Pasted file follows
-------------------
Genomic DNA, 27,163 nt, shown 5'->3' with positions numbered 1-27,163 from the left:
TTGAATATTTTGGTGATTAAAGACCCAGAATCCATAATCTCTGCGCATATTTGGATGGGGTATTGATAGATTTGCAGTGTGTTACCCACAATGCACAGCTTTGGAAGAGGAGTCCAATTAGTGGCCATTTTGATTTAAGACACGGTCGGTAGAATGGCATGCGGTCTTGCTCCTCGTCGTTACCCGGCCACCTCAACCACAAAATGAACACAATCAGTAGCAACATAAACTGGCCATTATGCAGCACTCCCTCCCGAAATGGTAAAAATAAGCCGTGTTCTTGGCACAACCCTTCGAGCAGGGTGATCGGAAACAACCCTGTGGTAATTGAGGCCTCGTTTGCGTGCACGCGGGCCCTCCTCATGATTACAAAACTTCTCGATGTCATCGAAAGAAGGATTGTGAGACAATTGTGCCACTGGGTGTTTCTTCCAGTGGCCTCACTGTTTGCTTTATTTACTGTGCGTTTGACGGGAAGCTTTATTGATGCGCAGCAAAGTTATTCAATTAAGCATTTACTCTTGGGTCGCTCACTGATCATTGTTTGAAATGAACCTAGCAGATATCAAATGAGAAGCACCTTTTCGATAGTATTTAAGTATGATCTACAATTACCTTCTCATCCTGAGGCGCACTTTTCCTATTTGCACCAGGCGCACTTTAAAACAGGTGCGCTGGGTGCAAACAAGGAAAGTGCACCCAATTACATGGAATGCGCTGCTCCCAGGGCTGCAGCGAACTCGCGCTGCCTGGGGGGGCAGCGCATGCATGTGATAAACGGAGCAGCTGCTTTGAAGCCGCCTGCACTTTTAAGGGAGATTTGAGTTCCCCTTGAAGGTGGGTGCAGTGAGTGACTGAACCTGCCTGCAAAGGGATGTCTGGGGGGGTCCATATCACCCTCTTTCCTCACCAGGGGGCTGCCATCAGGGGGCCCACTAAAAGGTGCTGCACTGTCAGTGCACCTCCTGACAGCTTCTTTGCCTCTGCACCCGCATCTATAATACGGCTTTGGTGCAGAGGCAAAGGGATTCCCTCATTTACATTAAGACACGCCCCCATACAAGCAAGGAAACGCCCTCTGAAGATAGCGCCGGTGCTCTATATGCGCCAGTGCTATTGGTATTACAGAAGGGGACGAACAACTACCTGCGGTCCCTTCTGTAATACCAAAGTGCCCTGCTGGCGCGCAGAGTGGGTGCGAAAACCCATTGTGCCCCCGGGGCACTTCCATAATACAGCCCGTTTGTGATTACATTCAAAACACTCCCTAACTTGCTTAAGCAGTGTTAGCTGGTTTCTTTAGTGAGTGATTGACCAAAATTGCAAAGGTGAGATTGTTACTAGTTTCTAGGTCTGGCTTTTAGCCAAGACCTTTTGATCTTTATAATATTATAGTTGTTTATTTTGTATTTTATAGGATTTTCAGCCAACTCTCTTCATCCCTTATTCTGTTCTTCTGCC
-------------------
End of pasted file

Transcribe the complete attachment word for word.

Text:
Genomic DNA, 27,163 nt, shown 5'->3' with positions numbered 1-27,163 from the left:
TTGAATATTTTGGTGATTAAAGACCCAGAATCCATAATCTCTGCGCATATTTGGATGGGGTATTGATAGATTTGCAGTGTGTTACCCACAATGCACAGCTTTGGAAGAGGAGTCCAATTAGTGGCCATTTTGATTTAAGACACGGTCGGTAGAATGGCATGCGGTCTTGCTCCTCGTCGTTACCCGGCCACCTCAACCACAAAATGAACACAATCAGTAGCAACATAAACTGGCCATTATGCAGCACTCCCTCCCGAAATGGTAAAAATAAGCCGTGTTCTTGGCACAACCCTTCGAGCAGGGTGATCGGAAACAACCCTGTGGTAATTGAGGCCTCGTTTGCGTGCACGCGGGCCCTCCTCATGATTACAAAACTTCTCGATGTCATCGAAAGAAGGATTGTGAGACAATTGTGCCACTGGGTGTTTCTTCCAGTGGCCTCACTGTTTGCTTTATTTACTGTGCGTTTGACGGGAAGCTTTATTGATGCGCAGCAAAGTTATTCAATTAAGCATTTACTCTTGGGTCGCTCACTGATCATTGTTTGAAATGAACCTAGCAGATATCAAATGAGAAGCACCTTTTCGATAGTATTTAAGTATGATCTACAATTACCTTCTCATCCTGAGGCGCACTTTTCCTATTTGCACCAGGCGCACTTTAAAACAGGTGCGCTGGGTGCAAACAAGGAAAGTGCACCCAATTACATGGAATGCGCTGCTCCCAGGGCTGCAGCGAACTCGCGCTGCCTGGGGGGGCAGCGCATGCATGTGATAAACGGAGCAGCTGCTTTGAAGCCGCCTGCACTTTTAAGGGAGATTTGAGTTCCCCTTGAAGGTGGGTGCAGTGAGTGACTGAACCTGCCTGCAAAGGGATGTCTGGGGGGGTCCATATCACCCTCTTTCCTCACCAGGGGGCTGCCATCAGGGGGCCCACTAAAAGGTGCTGCACTGTCAGTGCACCTCCTGACAGCTTCTTTGCCTCTGCACCCGCATCTATAATACGGCTTTGGTGCAGAGGCAAAGGGATTCCCTCATTTACATTAAGACACGCCCCCATACAAGCAAGGAAACGCCCTCTGAAGATAGCGCCGGTGCTCTATATGCGCCAGTGCTATTGGTATTACAGAAGGGGACGAACAACTACCTGCGGTCCCTTCTGTAATACCAAAGTGCCCTGCTGGCGCGCAGAGTGGGTGCGAAAACCCATTGTGCCCCCGGGGCACTTCCATAATACAGCCCGTTTGTGATTACATTCAAAACACTCCCTAACTTGCTTAAGCAGTGTTAGCTGGTTTCTTTAGTGAGTGATTGACCAAAATTGCAAAGGTGAGATTGTTACTAGTTTCTAGGTCTGGCTTTTAGCCAAGACCTTTTGATCTTTATAATATTATAGTTGTTTATTTTGTATTTTATAGGATTTTCAGCCAACTCTCTTCATCCCTTATTCTGTTCTTCTGCC